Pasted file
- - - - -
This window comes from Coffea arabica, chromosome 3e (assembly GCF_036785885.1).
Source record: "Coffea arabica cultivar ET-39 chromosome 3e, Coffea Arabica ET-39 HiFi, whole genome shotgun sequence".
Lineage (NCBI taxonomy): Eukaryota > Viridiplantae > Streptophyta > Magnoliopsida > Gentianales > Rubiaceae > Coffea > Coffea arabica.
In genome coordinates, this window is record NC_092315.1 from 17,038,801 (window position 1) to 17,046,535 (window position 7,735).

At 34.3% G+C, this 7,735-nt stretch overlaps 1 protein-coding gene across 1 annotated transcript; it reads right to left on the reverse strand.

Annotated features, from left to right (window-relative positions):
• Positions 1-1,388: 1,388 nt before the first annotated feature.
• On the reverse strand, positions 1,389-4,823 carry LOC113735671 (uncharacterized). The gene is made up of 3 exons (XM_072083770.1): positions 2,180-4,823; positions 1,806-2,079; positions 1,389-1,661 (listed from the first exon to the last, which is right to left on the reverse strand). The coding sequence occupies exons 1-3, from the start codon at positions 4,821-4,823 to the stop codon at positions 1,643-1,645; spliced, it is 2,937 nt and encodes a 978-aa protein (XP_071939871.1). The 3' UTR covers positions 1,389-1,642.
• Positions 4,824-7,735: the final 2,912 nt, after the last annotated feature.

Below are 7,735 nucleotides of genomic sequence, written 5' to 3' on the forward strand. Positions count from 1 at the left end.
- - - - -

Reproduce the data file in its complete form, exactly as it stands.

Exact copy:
This window comes from Coffea arabica, chromosome 3e (assembly GCF_036785885.1).
Source record: "Coffea arabica cultivar ET-39 chromosome 3e, Coffea Arabica ET-39 HiFi, whole genome shotgun sequence".
Lineage (NCBI taxonomy): Eukaryota > Viridiplantae > Streptophyta > Magnoliopsida > Gentianales > Rubiaceae > Coffea > Coffea arabica.
In genome coordinates, this window is record NC_092315.1 from 17,038,801 (window position 1) to 17,046,535 (window position 7,735).

At 34.3% G+C, this 7,735-nt stretch overlaps 1 protein-coding gene across 1 annotated transcript; it reads right to left on the reverse strand.

Annotated features, from left to right (window-relative positions):
• Positions 1-1,388: 1,388 nt before the first annotated feature.
• On the reverse strand, positions 1,389-4,823 carry LOC113735671 (uncharacterized). The gene is made up of 3 exons (XM_072083770.1): positions 2,180-4,823; positions 1,806-2,079; positions 1,389-1,661 (listed from the first exon to the last, which is right to left on the reverse strand). The coding sequence occupies exons 1-3, from the start codon at positions 4,821-4,823 to the stop codon at positions 1,643-1,645; spliced, it is 2,937 nt and encodes a 978-aa protein (XP_071939871.1). The 3' UTR covers positions 1,389-1,642.
• Positions 4,824-7,735: the final 2,912 nt, after the last annotated feature.

Below are 7,735 nucleotides of genomic sequence, written 5' to 3' on the forward strand. Positions count from 1 at the left end.